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Toronto police announced the results of their 15-week project to address gun violence Friday, the same day Prime Minster Justin Trudeau gave the federal Public Safety Minister a mandate to assist municipalities in further restricting or banning handguns.

At police headquarters, Superintendent Steve Watts provided the results of Project Community Space, which was launched this summer to address a spike in gun violence. Since then, police officers made 463 arrests including 97 people on firearms-related bail violations, of which 16 were charged with new gun-related offences as well other charges, Mr. Watts said.

Police officers also conducted 2,392 bail compliance checks over all in the city resulting in 46 arrests, while 36 are still wanted on outstanding warrants. Of 1,145 charges laid, nearly 20 per cent were for breach of bail conditions, 9 per cent were made on warrants, 28 per cent were firearms-related and 11 per cent were for other violent offences including robbery and sexual assault, he said.

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“This initiative was intelligence-led and included the increase of monitoring of bail compliance and enhanced engagement with community programs,” Mr. Watts said.

As part of the project that boosted street-level police presence and enhanced community engagement efforts and bail compliance monitoring, specialized officers were redeployed in areas associated with street gangs and higher rates of gun violence including the northwestern sector of the city, Mr. Watts said.

The project received $4.5-million from all three levels of government. With funding investment came the ability to implement a strategy without negatively affecting regular front-line policing services, Mr. Watts said.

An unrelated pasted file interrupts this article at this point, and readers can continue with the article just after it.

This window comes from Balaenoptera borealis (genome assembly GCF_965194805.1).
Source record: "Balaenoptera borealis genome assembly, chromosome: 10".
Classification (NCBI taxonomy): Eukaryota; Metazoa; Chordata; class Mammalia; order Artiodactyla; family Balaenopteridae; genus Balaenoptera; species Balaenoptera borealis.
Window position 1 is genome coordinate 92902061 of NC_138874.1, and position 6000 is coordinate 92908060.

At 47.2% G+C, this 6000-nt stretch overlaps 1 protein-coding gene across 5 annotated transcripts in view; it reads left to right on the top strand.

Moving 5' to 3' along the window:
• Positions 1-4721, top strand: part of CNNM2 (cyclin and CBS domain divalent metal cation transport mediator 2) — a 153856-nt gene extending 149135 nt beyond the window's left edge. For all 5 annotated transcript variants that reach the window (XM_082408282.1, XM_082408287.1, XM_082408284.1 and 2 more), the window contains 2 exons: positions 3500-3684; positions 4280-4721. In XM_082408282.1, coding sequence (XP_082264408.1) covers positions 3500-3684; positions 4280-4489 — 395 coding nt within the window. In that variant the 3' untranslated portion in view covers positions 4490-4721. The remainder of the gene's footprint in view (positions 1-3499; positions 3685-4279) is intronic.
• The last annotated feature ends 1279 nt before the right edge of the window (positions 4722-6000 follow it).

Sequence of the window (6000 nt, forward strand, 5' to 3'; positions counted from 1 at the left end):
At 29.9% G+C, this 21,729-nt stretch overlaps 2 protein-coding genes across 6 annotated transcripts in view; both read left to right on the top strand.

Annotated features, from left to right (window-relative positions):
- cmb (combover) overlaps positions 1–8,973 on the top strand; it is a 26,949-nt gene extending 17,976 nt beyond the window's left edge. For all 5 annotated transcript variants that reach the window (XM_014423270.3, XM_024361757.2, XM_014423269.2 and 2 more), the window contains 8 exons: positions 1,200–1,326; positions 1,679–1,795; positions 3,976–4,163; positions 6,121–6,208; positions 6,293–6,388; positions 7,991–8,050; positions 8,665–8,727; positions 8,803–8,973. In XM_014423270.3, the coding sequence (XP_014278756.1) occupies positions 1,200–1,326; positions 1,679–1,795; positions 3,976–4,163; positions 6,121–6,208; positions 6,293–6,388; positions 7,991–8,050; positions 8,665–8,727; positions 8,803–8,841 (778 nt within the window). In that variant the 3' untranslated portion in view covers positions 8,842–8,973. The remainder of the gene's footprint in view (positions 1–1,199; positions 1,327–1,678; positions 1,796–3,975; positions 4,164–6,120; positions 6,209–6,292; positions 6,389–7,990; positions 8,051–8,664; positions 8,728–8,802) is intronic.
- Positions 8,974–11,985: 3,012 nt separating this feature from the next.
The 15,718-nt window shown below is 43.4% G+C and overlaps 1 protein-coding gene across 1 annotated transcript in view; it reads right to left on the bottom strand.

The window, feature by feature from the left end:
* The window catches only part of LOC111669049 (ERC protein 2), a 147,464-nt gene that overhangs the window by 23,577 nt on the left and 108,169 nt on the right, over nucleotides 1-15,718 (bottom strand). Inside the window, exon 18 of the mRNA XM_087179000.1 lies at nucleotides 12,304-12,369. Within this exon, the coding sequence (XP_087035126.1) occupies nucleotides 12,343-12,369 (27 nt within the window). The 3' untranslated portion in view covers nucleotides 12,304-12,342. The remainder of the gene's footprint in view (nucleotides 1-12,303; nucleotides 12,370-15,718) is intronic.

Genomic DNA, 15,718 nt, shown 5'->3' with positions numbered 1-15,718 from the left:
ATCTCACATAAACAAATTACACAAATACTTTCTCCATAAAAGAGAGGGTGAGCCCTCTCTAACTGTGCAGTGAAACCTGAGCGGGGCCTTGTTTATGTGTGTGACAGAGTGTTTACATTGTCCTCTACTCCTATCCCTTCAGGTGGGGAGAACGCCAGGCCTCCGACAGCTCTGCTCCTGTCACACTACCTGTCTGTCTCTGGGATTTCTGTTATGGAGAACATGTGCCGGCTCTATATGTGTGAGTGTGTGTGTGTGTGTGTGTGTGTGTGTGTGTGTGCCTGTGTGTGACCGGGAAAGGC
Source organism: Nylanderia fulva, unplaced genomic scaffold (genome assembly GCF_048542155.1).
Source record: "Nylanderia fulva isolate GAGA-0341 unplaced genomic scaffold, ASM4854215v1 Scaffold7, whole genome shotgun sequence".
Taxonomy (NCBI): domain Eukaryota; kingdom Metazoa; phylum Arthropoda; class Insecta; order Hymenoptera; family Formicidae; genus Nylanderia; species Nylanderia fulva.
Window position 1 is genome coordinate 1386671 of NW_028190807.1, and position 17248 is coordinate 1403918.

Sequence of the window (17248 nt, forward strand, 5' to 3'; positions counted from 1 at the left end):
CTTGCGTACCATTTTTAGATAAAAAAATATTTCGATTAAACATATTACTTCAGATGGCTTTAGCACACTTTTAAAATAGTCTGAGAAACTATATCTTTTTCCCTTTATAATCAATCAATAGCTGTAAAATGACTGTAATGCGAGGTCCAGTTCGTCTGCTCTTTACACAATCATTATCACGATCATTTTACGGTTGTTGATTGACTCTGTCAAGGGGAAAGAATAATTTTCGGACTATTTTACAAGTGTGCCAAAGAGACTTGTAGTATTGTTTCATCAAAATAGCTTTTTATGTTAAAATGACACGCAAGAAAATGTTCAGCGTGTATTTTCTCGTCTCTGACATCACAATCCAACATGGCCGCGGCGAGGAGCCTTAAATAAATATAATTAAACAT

The summary came as Ottawa made a number of promises to tackle gun violence.

The federal government will ban all military-style rifles and implement an associated buyback program, Prime Minister Justin Trudeau said in his mandate letter to Minister of Public Safety Bill Blair.

Along with other promises to address gun smuggling and strengthen licence requirements, Mr. Blair will also work with provinces and territories to give municipalities the ability to restrict or ban handguns, the letter says.

As part of Project Community Space in Toronto, officers also worked with community organizations. Officers made 89 referrals of which 45 were to gang-exit programs, Mr. Watts said.

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The integrated gun and gang force of Toronto Police also completed 17 of 31 planned gang-prevention town halls that are aimed to educate and support families who live in high-risk areas affected by street gangs, Mr. Watts said. The rest of the town halls will continue in the new year.

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